Shen cites the challenge of making individualized inference from group-based data as one of the major ones facing use of neuroscience evidence in the court. "This issue has come up in the context of juvenile justice, where the adolescent brain development data confirms behavioral data that on average 17-year-olds are more impulsive than adults, but does not tell us whether a particular 17-year-old, namely the one on trial, was less able to control his/her actions on the day and in the manner in question," he says.
Indeed, B.J. Casey of the Weill Medical College of Cornell University says that too often we overgeneralize the lack of self control among adolescents. Although adolescents do show poor self control as a group, some situations and individuals are more prone to this breakdown than others.
"It is not that teens can't make decisions, they can and they can do so efficiently," Casey says. "It is when they must make decisions in the heat of the moment -- in presence of potential or perceived threats, among peers -- that the court should consider diminished responsibility of teens while still holding them accountable for their behavior." Research suggests that this diminished ability is due to the immature development of circuitry involved in processing of negative or positive cues in the environment in the subcortical limbic regions and then in regulating responses to those cues in the prefrontal cortex.
The body of research to date is at the group-level, however, and is not yet able to comment on the neurobiological maturity of an individual adolescent. To help provide more guidance on this issue in legal settings, Casey and colleagues are working alongside legal scholars on a developmental imaging study, funded by the MacArthur Foundation, that is examining behaviors relevant to juvenile criminal behavior, including impulsivity and peer influence.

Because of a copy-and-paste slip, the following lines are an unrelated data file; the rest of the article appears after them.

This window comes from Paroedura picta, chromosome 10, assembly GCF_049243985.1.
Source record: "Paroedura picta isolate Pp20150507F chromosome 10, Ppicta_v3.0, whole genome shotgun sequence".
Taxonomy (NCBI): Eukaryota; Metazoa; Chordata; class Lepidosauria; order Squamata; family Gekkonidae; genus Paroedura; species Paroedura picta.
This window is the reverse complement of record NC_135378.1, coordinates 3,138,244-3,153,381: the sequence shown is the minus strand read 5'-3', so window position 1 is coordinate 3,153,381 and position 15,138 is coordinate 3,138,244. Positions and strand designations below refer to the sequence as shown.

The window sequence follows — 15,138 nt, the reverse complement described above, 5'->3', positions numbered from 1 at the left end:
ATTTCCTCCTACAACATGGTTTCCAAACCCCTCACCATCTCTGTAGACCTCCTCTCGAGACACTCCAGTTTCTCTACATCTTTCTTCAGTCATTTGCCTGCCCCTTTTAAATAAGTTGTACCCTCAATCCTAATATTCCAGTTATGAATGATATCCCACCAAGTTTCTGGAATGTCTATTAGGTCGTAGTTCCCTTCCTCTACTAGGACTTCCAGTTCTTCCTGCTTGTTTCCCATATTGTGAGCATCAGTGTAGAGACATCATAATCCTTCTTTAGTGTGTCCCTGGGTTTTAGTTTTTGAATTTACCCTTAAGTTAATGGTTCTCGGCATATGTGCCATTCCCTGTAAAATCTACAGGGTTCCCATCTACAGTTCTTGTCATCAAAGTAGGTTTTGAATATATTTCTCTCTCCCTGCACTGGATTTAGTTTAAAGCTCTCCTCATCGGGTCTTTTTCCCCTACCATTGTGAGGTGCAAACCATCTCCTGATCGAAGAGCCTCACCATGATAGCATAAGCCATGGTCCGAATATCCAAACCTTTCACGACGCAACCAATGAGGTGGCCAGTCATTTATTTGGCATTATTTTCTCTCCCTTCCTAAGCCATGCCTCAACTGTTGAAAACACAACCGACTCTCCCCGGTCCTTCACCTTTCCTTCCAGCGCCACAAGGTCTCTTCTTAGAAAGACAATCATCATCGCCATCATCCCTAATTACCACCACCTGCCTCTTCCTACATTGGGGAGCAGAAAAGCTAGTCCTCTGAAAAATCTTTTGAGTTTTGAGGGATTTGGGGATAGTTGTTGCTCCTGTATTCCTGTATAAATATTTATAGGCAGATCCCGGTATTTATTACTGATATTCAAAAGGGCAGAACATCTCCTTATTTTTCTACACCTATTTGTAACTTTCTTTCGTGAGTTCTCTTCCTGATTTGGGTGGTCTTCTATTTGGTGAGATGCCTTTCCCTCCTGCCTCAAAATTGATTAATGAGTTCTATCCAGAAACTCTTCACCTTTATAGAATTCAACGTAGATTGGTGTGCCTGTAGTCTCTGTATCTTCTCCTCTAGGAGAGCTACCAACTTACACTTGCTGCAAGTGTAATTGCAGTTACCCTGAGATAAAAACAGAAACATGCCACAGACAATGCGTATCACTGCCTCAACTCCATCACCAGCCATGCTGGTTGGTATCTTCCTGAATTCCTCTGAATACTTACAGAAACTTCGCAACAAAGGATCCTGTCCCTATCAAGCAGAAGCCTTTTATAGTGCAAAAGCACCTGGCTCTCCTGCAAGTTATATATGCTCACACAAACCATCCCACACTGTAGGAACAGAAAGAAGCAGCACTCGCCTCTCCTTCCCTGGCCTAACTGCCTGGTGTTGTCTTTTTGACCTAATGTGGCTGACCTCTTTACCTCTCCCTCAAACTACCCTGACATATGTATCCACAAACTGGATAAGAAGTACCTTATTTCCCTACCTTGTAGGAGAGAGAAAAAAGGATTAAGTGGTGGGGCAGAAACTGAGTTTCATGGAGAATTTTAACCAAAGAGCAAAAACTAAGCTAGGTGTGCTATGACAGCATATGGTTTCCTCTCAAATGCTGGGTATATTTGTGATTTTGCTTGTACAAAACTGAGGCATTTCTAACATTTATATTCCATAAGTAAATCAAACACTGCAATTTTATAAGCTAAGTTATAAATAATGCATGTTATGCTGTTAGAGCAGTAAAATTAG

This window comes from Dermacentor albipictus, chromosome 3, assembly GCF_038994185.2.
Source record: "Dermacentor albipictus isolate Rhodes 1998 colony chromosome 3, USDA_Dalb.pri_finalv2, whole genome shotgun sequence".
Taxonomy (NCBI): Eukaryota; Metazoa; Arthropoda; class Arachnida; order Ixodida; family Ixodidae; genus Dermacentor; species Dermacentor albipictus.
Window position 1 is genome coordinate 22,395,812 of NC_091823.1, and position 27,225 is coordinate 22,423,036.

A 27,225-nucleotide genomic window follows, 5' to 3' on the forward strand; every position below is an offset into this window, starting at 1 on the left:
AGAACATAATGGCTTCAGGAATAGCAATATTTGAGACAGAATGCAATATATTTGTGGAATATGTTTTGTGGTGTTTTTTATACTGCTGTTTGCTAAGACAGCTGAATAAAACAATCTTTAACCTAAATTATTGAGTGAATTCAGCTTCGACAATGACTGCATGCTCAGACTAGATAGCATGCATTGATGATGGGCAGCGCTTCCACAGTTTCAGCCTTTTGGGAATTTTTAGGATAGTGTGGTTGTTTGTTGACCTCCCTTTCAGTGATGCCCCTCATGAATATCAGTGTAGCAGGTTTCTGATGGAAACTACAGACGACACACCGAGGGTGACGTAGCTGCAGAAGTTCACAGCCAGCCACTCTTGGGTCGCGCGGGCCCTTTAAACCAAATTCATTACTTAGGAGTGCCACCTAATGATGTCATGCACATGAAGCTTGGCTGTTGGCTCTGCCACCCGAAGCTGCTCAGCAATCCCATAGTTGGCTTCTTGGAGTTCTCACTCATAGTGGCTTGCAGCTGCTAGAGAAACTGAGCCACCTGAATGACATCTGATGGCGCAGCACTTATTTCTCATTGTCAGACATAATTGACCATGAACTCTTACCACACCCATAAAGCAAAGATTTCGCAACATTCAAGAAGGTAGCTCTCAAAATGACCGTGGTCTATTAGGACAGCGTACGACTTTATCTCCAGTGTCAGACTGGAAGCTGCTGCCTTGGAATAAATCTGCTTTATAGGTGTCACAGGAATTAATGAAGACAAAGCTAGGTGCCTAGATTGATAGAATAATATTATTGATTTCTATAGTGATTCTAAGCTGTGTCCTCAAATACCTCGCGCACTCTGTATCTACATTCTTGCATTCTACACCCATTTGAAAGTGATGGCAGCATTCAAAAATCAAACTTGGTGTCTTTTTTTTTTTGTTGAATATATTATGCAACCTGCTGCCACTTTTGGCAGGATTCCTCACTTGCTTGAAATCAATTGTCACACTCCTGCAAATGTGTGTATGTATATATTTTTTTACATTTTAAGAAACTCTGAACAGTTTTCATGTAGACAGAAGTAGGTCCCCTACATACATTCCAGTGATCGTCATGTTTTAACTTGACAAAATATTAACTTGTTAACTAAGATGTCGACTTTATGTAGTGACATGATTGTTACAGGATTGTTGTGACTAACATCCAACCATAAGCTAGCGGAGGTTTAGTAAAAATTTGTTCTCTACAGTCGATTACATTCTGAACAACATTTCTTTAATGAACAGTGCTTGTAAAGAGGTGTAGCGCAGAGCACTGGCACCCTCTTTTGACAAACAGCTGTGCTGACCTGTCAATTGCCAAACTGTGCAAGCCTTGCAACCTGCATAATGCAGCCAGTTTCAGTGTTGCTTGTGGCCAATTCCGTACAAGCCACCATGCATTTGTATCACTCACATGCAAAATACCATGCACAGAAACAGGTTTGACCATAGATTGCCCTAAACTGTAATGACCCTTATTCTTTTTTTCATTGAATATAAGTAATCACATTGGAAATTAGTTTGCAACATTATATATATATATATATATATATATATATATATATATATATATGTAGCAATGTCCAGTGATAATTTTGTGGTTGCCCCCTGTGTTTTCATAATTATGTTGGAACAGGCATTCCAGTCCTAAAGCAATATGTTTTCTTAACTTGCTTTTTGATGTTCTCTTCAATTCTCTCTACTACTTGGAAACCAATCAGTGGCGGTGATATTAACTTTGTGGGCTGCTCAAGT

Making real-world connections
The same type of work -- to connect brain imaging to particular behaviors in the real-world -- is ongoing in a number of other areas, including fMRI-based lie detection and linking negligence to specific mental states. "It's a big leap to go from a laboratory setting, in which impulse control may be measured by one's ability to not press a button in response to a stimulus, to the real-world, where the question is whether someone had requisite self-control not to tie up an innocent person and throw them off a bridge." Shen says. "I don't see neuroscience solving these big problems anytime soon, and so the question for law becomes: What do we do with this uncertainty? I think this is where we're at right now, and where we'll be for some time."
"With a few notable exceptions such as death penalty cases, cases where a juvenile is facing a very stiff sentence, and litigating brain injury claims, 'law and neuroscience' is not familiar to most lawyers," Shen says. "But this might change -- and soon." The ongoing work is vital, he says, for laying a foundation for a future that's yet to come, and he hopes that more neuroscientists will increasingly collaborate with legal scholars.